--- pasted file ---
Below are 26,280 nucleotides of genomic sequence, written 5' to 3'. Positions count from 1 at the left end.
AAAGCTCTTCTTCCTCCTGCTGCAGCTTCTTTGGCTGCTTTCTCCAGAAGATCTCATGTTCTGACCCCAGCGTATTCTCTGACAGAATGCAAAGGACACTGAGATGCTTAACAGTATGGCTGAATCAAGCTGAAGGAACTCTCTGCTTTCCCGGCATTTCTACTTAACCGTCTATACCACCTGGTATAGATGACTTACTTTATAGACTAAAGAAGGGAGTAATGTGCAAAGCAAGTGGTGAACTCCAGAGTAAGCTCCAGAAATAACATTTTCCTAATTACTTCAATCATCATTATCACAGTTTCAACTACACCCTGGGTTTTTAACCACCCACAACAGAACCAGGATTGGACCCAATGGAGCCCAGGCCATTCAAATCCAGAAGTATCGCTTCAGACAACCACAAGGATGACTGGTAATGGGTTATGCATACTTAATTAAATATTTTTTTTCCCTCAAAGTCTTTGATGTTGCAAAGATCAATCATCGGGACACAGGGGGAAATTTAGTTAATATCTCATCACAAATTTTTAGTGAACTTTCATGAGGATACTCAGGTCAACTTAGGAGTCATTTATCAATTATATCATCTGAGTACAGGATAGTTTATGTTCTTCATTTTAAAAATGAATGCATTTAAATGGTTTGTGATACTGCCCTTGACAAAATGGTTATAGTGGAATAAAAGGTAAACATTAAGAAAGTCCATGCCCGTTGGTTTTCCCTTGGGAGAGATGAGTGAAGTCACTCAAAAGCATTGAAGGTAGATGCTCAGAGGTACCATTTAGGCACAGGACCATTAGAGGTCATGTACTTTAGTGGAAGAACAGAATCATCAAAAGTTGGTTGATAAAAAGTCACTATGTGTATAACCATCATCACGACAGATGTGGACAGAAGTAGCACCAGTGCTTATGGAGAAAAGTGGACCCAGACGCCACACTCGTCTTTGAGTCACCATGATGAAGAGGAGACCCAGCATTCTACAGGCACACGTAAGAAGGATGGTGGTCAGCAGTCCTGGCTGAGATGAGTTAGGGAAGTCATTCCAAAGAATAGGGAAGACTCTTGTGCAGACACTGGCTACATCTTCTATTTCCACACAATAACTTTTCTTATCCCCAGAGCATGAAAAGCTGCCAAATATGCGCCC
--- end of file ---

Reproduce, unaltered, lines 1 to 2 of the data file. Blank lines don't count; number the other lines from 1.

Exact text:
Below are 26,280 nucleotides of genomic sequence, written 5' to 3'. Positions count from 1 at the left end.
AAAGCTCTTCTTCCTCCTGCTGCAGCTTCTTTGGCTGCTTTCTCCAGAAGATCTCATGTTCTGACCCCAGCGTATTCTCTGACAGAATGCAAAGGACACTGAGATGCTTAACAGTATGGCTGAATCAAGCTGAAGGAACTCTCTGCTTTCCCGGCATTTCTACTTAACCGTCTATACCACCTGGTATAGATGACTTACTTTATAGACTAAAGAAGGGAGTAATGTGCAAAGCAAGTGGTGAACTCCAGAGTAAGCTCCAGAAATAACATTTTCCTAATTACTTCAATCATCATTATCACAGTTTCAACTACACCCTGGGTTTTTAACCACCCACAACAGAACCAGGATTGGACCCAATGGAGCCCAGGCCATTCAAATCCAGAAGTATCGCTTCAGACAACCACAAGGATGACTGGTAATGGGTTATGCATACTTAATTAAATATTTTTTTTCCCTCAAAGTCTTTGATGTTGCAAAGATCAATCATCGGGACACAGGGGGAAATTTAGTTAATATCTCATCACAAATTTTTAGTGAACTTTCATGAGGATACTCAGGTCAACTTAGGAGTCATTTATCAATTATATCATCTGAGTACAGGATAGTTTATGTTCTTCATTTTAAAAATGAATGCATTTAAATGGTTTGTGATACTGCCCTTGACAAAATGGTTATAGTGGAATAAAAGGTAAACATTAAGAAAGTCCATGCCCGTTGGTTTTCCCTTGGGAGAGATGAGTGAAGTCACTCAAAAGCATTGAAGGTAGATGCTCAGAGGTACCATTTAGGCACAGGACCATTAGAGGTCATGTACTTTAGTGGAAGAACAGAATCATCAAAAGTTGGTTGATAAAAAGTCACTATGTGTATAACCATCATCACGACAGATGTGGACAGAAGTAGCACCAGTGCTTATGGAGAAAAGTGGACCCAGACGCCACACTCGTCTTTGAGTCACCATGATGAAGAGGAGACCCAGCATTCTACAGGCACACGTAAGAAGGATGGTGGTCAGCAGTCCTGGCTGAGATGAGTTAGGGAAGTCATTCCAAAGAATAGGGAAGACTCTTGTGCAGACACTGGCTACATCTTCTATTTCCACACAATAACTTTTCTTATCCCCAGAGCATGAAAAGCTGCCAAATATGCGCCC